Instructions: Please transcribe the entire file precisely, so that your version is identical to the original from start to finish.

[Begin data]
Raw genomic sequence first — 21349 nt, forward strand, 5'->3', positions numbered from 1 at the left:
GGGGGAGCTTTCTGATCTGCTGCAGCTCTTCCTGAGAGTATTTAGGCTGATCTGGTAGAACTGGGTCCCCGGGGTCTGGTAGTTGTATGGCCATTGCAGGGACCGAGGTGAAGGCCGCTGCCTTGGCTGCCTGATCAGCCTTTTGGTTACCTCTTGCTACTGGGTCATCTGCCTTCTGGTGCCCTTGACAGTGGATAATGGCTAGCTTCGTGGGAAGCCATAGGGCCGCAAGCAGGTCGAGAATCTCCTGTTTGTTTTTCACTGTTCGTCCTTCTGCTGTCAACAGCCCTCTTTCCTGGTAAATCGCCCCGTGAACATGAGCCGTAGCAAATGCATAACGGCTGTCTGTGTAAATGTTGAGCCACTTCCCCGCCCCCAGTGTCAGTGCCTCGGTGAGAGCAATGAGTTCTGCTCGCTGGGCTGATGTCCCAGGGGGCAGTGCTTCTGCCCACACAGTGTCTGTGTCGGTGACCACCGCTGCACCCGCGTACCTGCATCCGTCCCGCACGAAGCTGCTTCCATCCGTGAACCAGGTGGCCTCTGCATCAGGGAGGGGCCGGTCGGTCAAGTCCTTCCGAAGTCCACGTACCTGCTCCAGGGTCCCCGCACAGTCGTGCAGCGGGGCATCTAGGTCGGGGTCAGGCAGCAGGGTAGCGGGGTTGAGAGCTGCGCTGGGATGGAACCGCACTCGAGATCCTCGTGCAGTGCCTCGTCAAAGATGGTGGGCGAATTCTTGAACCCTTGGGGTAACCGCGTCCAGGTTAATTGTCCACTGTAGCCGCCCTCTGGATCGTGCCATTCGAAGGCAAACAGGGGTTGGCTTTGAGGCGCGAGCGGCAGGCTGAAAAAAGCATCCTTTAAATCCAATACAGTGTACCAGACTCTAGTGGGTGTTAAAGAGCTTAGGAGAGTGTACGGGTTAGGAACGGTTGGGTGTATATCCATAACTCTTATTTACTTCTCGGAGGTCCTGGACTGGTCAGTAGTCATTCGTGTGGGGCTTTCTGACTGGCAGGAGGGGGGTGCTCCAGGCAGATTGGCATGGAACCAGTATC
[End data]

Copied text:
Raw genomic sequence first — 21349 nt, forward strand, 5'->3', positions numbered from 1 at the left:
GGGGGAGCTTTCTGATCTGCTGCAGCTCTTCCTGAGAGTATTTAGGCTGATCTGGTAGAACTGGGTCCCCGGGGTCTGGTAGTTGTATGGCCATTGCAGGGACCGAGGTGAAGGCCGCTGCCTTGGCTGCCTGATCAGCCTTTTGGTTACCTCTTGCTACTGGGTCATCTGCCTTCTGGTGCCCTTGACAGTGGATAATGGCTAGCTTCGTGGGAAGCCATAGGGCCGCAAGCAGGTCGAGAATCTCCTGTTTGTTTTTCACTGTTCGTCCTTCTGCTGTCAACAGCCCTCTTTCCTGGTAAATCGCCCCGTGAACATGAGCCGTAGCAAATGCATAACGGCTGTCTGTGTAAATGTTGAGCCACTTCCCCGCCCCCAGTGTCAGTGCCTCGGTGAGAGCAATGAGTTCTGCTCGCTGGGCTGATGTCCCAGGGGGCAGTGCTTCTGCCCACACAGTGTCTGTGTCGGTGACCACCGCTGCACCCGCGTACCTGCATCCGTCCCGCACGAAGCTGCTTCCATCCGTGAACCAGGTGGCCTCTGCATCAGGGAGGGGCCGGTCGGTCAAGTCCTTCCGAAGTCCACGTACCTGCTCCAGGGTCCCCGCACAGTCGTGCAGCGGGGCATCTAGGTCGGGGTCAGGCAGCAGGGTAGCGGGGTTGAGAGCTGCGCTGGGATGGAACCGCACTCGAGATCCTCGTGCAGTGCCTCGTCAAAGATGGTGGGCGAATTCTTGAACCCTTGGGGTAACCGCGTCCAGGTTAATTGTCCACTGTAGCCGCCCTCTGGATCGTGCCATTCGAAGGCAAACAGGGGTTGGCTTTGAGGCGCGAGCGGCAGGCTGAAAAAAGCATCCTTTAAATCCAATACAGTGTACCAGACTCTAGTGGGTGTTAAAGAGCTTAGGAGAGTGTACGGGTTAGGAACGGTTGGGTGTATATCCATAACTCTTATTTACTTCTCGGAGGTCCTGGACTGGTCAGTAGTCATTCGTGTGGGGCTTTCTGACTGGCAGGAGGGGGGTGCTCCAGGCAGATTGGCATGGAACCAGTATC